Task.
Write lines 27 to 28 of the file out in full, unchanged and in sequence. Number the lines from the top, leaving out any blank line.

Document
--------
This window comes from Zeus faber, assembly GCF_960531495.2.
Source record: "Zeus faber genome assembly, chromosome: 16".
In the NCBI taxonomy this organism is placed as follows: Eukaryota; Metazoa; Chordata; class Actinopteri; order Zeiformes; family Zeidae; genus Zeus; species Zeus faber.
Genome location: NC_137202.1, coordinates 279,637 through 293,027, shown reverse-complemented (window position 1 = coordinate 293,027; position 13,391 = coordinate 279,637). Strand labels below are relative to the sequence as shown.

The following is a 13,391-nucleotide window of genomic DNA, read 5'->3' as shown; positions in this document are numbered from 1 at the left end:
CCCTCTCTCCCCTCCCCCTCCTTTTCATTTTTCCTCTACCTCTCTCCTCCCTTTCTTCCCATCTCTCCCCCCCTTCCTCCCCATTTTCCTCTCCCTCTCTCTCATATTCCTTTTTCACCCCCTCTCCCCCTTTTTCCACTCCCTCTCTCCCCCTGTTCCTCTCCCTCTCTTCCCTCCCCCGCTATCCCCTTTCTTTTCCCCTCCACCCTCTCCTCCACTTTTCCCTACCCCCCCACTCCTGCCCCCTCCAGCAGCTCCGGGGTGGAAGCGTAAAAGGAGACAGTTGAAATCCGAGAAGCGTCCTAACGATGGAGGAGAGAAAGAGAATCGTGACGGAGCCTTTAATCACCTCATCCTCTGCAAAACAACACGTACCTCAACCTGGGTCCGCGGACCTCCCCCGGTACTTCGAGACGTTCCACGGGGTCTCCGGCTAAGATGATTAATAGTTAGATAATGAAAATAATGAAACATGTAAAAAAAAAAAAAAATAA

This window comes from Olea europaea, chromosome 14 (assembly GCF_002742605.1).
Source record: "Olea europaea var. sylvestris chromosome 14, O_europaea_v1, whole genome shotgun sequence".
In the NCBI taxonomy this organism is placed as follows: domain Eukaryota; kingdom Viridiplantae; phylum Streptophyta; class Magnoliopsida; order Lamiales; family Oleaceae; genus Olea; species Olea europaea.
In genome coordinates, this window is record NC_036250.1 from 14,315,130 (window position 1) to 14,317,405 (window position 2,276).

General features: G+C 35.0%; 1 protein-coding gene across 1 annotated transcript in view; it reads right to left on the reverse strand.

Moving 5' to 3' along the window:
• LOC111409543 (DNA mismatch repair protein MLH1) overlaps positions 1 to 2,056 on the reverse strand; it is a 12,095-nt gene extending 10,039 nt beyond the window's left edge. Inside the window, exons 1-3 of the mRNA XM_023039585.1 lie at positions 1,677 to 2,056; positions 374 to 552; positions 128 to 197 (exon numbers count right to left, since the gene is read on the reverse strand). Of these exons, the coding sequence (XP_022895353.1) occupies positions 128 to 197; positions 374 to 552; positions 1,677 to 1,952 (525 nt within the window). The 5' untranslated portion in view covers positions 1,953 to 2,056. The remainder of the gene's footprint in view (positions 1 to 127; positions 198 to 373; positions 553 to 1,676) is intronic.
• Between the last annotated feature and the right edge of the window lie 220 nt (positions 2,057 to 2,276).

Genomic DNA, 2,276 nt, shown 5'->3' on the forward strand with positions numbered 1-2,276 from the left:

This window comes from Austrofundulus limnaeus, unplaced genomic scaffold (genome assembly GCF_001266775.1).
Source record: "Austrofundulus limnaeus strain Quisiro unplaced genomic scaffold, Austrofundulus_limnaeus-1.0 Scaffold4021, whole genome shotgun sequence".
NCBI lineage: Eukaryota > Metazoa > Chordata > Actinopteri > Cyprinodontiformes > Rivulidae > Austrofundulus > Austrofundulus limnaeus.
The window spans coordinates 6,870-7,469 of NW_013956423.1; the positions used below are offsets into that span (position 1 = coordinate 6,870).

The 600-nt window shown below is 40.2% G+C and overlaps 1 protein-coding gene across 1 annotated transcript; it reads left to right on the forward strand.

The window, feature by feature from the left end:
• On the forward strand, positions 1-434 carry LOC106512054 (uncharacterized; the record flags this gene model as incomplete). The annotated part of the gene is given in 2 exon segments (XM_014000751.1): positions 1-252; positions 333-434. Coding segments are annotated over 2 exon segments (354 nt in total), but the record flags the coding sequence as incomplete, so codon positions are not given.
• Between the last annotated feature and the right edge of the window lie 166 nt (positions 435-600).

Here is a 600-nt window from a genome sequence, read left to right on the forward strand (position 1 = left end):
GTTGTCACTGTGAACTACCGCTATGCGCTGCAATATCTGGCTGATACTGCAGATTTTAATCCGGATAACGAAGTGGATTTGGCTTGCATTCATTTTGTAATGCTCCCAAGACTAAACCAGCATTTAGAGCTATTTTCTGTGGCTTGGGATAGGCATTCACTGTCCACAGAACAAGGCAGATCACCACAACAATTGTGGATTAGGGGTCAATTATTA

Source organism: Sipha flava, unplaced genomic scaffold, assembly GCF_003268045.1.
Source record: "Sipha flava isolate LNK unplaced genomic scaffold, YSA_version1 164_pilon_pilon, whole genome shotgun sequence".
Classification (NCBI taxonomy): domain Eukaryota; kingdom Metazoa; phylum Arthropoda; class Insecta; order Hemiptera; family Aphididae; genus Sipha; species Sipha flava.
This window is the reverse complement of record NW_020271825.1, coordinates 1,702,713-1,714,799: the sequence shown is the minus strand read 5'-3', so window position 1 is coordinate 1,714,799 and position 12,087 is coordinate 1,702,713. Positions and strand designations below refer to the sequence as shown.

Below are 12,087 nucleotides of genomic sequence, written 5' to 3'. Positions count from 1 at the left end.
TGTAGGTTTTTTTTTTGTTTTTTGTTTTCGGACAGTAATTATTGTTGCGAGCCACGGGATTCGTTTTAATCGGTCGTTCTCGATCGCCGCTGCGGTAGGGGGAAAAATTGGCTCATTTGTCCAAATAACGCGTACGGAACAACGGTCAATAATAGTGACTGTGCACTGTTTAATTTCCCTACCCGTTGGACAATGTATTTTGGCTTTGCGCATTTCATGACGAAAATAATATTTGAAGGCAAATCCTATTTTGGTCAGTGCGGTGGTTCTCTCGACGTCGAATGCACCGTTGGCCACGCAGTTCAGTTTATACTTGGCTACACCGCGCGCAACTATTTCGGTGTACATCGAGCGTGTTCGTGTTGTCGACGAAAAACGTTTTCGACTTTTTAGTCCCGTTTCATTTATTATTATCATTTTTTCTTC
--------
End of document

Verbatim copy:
Source record: "Sipha flava isolate LNK unplaced genomic scaffold, YSA_version1 164_pilon_pilon, whole genome shotgun sequence".
Classification (NCBI taxonomy): domain Eukaryota; kingdom Metazoa; phylum Arthropoda; class Insecta; order Hemiptera; family Aphididae; genus Sipha; species Sipha flava.